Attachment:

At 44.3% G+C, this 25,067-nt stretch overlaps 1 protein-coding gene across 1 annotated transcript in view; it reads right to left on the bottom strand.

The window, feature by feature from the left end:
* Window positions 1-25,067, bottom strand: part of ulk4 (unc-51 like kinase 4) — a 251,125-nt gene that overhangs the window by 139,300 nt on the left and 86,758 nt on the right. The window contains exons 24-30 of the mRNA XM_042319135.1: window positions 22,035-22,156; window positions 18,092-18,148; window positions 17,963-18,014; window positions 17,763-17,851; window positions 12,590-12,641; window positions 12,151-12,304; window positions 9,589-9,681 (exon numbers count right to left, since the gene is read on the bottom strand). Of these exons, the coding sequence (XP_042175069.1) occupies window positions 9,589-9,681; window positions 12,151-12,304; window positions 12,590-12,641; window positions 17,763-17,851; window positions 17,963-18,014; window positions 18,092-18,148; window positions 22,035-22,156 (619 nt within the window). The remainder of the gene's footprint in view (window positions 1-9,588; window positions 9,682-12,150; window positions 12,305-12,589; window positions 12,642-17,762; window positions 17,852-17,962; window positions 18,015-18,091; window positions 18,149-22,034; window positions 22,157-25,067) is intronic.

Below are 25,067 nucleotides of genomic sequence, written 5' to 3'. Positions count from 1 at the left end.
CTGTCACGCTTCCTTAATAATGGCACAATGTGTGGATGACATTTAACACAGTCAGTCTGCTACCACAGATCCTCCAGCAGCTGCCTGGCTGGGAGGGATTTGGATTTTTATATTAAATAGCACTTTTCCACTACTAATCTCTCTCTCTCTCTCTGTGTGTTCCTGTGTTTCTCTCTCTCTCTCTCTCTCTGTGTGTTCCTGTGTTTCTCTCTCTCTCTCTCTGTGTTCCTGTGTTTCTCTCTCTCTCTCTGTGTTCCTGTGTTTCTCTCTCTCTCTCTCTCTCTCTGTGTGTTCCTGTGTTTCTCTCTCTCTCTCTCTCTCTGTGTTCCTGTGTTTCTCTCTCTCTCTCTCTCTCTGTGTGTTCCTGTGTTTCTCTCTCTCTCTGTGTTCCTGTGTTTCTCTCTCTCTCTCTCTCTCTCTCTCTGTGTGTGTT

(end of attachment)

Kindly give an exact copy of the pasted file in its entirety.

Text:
At 44.3% G+C, this 25,067-nt stretch overlaps 1 protein-coding gene across 1 annotated transcript in view; it reads right to left on the bottom strand.

The window, feature by feature from the left end:
* Window positions 1-25,067, bottom strand: part of ulk4 (unc-51 like kinase 4) — a 251,125-nt gene that overhangs the window by 139,300 nt on the left and 86,758 nt on the right. The window contains exons 24-30 of the mRNA XM_042319135.1: window positions 22,035-22,156; window positions 18,092-18,148; window positions 17,963-18,014; window positions 17,763-17,851; window positions 12,590-12,641; window positions 12,151-12,304; window positions 9,589-9,681 (exon numbers count right to left, since the gene is read on the bottom strand). Of these exons, the coding sequence (XP_042175069.1) occupies window positions 9,589-9,681; window positions 12,151-12,304; window positions 12,590-12,641; window positions 17,763-17,851; window positions 17,963-18,014; window positions 18,092-18,148; window positions 22,035-22,156 (619 nt within the window). The remainder of the gene's footprint in view (window positions 1-9,588; window positions 9,682-12,150; window positions 12,305-12,589; window positions 12,642-17,762; window positions 17,852-17,962; window positions 18,015-18,091; window positions 18,149-22,034; window positions 22,157-25,067) is intronic.

Below are 25,067 nucleotides of genomic sequence, written 5' to 3'. Positions count from 1 at the left end.
CTGTCACGCTTCCTTAATAATGGCACAATGTGTGGATGACATTTAACACAGTCAGTCTGCTACCACAGATCCTCCAGCAGCTGCCTGGCTGGGAGGGATTTGGATTTTTATATTAAATAGCACTTTTCCACTACTAATCTCTCTCTCTCTCTCTGTGTGTTCCTGTGTTTCTCTCTCTCTCTCTCTCTCTGTGTGTTCCTGTGTTTCTCTCTCTCTCTCTCTGTGTTCCTGTGTTTCTCTCTCTCTCTCTGTGTTCCTGTGTTTCTCTCTCTCTCTCTCTCTCTCTGTGTGTTCCTGTGTTTCTCTCTCTCTCTCTCTCTCTGTGTTCCTGTGTTTCTCTCTCTCTCTCTCTCTCTGTGTGTTCCTGTGTTTCTCTCTCTCTCTGTGTTCCTGTGTTTCTCTCTCTCTCTCTCTCTCTCTCTCTGTGTGTGTT